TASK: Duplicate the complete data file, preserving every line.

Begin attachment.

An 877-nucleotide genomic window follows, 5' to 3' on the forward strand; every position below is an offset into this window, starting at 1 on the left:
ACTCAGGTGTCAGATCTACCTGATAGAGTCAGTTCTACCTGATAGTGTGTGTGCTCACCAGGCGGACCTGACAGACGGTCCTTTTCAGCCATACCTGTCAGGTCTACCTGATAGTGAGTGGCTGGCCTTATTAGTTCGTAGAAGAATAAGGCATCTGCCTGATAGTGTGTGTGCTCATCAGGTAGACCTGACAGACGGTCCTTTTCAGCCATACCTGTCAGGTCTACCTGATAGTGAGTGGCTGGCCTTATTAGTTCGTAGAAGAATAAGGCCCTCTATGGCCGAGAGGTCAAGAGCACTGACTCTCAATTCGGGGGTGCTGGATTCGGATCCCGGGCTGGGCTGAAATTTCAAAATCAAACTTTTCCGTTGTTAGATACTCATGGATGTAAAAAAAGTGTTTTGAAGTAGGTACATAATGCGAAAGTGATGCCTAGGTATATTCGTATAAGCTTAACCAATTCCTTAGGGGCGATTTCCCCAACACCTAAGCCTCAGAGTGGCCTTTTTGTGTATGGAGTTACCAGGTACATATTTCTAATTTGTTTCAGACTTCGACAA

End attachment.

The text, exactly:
An 877-nucleotide genomic window follows, 5' to 3' on the forward strand; every position below is an offset into this window, starting at 1 on the left:
ACTCAGGTGTCAGATCTACCTGATAGAGTCAGTTCTACCTGATAGTGTGTGTGCTCACCAGGCGGACCTGACAGACGGTCCTTTTCAGCCATACCTGTCAGGTCTACCTGATAGTGAGTGGCTGGCCTTATTAGTTCGTAGAAGAATAAGGCATCTGCCTGATAGTGTGTGTGCTCATCAGGTAGACCTGACAGACGGTCCTTTTCAGCCATACCTGTCAGGTCTACCTGATAGTGAGTGGCTGGCCTTATTAGTTCGTAGAAGAATAAGGCCCTCTATGGCCGAGAGGTCAAGAGCACTGACTCTCAATTCGGGGGTGCTGGATTCGGATCCCGGGCTGGGCTGAAATTTCAAAATCAAACTTTTCCGTTGTTAGATACTCATGGATGTAAAAAAAGTGTTTTGAAGTAGGTACATAATGCGAAAGTGATGCCTAGGTATATTCGTATAAGCTTAACCAATTCCTTAGGGGCGATTTCCCCAACACCTAAGCCTCAGAGTGGCCTTTTTGTGTATGGAGTTACCAGGTACATATTTCTAATTTGTTTCAGACTTCGACAA